Electric space heater question

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We have one of those electric heat-dish-parabolic space heaters that I was using in my living room since my fireplace is on the fritz.
http://www.costco.com/Browse/Product.aspx?Prodid 173501&whse¼&topnav=&browse=&lang=en-US
Do those things put off carbon monoxide?
Olddog
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olddog wrote:

http://www.costco.com/Browse/Product.aspx?Prodid 173501&whse¼&topnav=&browse=&lang=en-US

Electric heater give off carbon monoxide? LOL ;)
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I would of thought it was funny too but my detector went off and it was right by my space heater. Hell...I don't know. It's invisible and odorless.
olddog
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There are no stupid questions, only stupid answers, as Frank has demonstrated. Even though the heater is safe from CO, it is well worth the question if you have any doubt about this stuff. Many a person didn't ask and had a bad situation on some things.
Steve
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What set it off was dust burning off, mine always stink for 15 minutes after a year sitting, put a plastic bag over it when you store it for the summer. So actualy for a minute it could have put out minimal Co, but it was just dust burning off.
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On Tue, 23 Dec 2008 06:11:49 -0800 (PST), ransley

I stronly suspect it was your SMOKE detector - not a CO detector that went off.
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wrote:

No I've got a smoke detector too. I checked it and it's fine. I got the CO detector when I bought this house to be on the safe side. ;-)
olddog
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No. To get CO, you have to have combustion.
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Blow cigarette smoke into a co detector, it registers, burn dust off a 800f element it will register Co.
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And cigarette smoke comes from the combustion of tobacco, not an electric heater element.

And if you have anything more than a momentary blip of CO from dust on the elements, you have bigger problems.
The bottom line is that a normally operting electric heater does not produce CO.
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wrote:

It was strange. I've had that detector on for two years and never a peep. This morning I got up and grabbed the remote and aimed it at the TV near the detector and it went off. My natural gas fireplace WAS causing problems with soot so turned it off days ago but the detector never went off.
I put my space heater on my fireplace and the detector went off for just a couple of seconds when I aimed the remote at it.
Weird
olddog
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wrote:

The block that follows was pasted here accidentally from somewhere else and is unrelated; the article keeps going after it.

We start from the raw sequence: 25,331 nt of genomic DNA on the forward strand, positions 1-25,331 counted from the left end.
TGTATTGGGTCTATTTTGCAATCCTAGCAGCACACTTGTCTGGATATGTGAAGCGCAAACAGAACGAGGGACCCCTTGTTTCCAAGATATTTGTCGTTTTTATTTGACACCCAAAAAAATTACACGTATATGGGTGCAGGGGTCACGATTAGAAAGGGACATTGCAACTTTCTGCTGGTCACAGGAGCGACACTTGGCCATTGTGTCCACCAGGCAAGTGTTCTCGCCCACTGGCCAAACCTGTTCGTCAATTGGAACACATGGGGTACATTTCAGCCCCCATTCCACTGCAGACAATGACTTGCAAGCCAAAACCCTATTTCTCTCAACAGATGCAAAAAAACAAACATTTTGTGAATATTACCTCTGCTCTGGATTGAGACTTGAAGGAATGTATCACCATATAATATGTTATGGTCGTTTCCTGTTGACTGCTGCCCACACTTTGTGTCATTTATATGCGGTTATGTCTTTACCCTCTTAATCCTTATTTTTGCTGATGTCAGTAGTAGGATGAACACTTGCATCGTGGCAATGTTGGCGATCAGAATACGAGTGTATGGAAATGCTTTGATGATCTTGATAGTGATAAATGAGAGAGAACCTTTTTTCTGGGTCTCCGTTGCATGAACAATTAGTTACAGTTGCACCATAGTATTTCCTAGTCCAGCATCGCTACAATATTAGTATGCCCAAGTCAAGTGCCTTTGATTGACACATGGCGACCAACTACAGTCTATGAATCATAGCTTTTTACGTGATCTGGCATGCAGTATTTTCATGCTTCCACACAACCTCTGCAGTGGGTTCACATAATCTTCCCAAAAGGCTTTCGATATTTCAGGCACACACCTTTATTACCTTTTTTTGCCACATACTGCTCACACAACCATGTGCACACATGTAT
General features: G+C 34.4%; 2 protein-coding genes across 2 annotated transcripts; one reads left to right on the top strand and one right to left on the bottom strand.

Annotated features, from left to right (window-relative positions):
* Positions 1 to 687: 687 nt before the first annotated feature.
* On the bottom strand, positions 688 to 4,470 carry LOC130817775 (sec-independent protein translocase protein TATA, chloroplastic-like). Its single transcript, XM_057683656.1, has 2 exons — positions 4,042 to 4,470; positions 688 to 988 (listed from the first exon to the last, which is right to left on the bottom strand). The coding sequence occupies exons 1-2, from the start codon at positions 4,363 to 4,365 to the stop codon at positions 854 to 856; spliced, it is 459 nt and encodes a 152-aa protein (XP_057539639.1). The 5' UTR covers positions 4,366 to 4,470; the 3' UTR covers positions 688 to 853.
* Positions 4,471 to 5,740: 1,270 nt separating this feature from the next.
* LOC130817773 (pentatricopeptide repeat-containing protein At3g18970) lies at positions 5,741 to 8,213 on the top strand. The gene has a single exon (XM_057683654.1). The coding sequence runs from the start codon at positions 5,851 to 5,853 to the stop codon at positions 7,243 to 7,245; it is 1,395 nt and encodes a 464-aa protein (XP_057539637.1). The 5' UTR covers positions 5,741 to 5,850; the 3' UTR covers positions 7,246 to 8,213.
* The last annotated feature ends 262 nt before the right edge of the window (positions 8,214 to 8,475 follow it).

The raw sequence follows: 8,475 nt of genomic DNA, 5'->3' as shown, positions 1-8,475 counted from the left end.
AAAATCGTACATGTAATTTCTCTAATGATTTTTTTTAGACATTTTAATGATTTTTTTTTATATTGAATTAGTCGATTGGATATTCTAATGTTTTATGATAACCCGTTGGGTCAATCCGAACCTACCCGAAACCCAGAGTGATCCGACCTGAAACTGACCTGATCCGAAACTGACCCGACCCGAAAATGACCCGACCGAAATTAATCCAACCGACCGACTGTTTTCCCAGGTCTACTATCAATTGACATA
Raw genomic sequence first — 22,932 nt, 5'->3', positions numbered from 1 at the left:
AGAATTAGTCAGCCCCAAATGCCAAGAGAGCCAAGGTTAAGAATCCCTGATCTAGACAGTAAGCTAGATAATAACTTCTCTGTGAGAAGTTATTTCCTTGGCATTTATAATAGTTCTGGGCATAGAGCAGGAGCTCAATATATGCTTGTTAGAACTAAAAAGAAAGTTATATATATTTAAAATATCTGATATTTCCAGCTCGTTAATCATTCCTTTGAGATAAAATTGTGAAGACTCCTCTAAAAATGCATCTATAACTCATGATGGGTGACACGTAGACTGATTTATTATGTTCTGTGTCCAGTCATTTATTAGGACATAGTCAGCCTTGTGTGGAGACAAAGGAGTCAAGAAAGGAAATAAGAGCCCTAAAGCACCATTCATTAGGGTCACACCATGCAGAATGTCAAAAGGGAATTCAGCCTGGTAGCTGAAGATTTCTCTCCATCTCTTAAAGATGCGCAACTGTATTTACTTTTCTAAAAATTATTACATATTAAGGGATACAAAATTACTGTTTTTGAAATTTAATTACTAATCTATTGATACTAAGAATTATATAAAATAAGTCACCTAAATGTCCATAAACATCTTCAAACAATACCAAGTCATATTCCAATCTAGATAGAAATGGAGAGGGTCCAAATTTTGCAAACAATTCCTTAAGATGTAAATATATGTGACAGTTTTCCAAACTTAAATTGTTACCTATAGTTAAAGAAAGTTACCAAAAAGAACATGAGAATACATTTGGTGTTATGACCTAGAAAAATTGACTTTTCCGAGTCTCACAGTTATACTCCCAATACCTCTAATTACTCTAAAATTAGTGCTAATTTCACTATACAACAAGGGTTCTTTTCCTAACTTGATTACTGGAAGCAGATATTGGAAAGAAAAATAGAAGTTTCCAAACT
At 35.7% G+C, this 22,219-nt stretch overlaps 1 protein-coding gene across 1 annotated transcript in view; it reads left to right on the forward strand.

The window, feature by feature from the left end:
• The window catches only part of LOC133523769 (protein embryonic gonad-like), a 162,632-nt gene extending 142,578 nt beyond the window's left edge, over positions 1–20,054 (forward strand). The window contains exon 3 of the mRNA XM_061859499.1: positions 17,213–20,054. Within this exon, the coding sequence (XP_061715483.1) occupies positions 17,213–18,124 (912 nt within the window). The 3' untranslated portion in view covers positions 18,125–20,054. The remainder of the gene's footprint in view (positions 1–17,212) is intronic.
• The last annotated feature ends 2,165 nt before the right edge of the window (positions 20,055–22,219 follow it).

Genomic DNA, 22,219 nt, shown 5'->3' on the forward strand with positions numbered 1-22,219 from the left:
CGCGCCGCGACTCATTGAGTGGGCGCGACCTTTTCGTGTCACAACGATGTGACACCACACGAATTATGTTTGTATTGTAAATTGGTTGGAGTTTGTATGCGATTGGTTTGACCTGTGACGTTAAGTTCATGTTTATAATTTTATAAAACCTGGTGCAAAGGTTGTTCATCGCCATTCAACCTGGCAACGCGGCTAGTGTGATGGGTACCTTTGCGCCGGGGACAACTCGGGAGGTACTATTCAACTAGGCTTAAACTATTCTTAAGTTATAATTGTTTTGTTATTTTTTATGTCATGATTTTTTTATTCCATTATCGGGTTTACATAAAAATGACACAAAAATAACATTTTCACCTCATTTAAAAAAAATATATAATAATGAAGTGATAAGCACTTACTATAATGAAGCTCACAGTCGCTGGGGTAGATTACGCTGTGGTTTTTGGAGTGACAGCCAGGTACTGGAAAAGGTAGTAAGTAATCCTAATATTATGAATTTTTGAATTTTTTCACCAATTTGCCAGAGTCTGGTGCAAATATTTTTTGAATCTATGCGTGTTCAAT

Is it just a beep/no beep thing, or does it have digital numbers? I like the digital numbers best because they give a reading even if there's SOME CO coming out, and it doesn't have to get to high levels to make a beep.
Steve
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wrote:

NO! Actually you have to have INCOMPLETE combustion. Bubba
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Ahh, but incomplete combustion is combustion... :)
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wrote:

I'm thinking that ransley has it right. Even though I dusted it it still burned off. Good call.
I cleared the detector and it hasn't gone off again.
olddog
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only if you tip it back and burn your trash on it.
s

http://www.costco.com/Browse/Product.aspx?Prodid 173501&whse¼&topnav=&browse=&lang=en-US
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One of the benefits of electric heat is that there are no toxic gases produced. For the most part, you need combustion (burning) to get CO.
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No gasses at your house, but the power plant may produce a lot of them. Electric is 100% efficient for the user, but rather poorly efficient use of fuel to make it. That is why electric cars are a joke.
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So you are not buying a 40,000 Chevy Volt that might only go 10 miles at 0f. I dont think the Volt will do to well the way things are now.
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a tenant of mine had their detector go off christmas day years ago. me police fire department and finally a furnace service guy at holiday rates :( all on the scene.......
finally traced to the kitchens cooking activities, after all it was christmas dinner.......
wierdly I had a nice time that day, a fond memory
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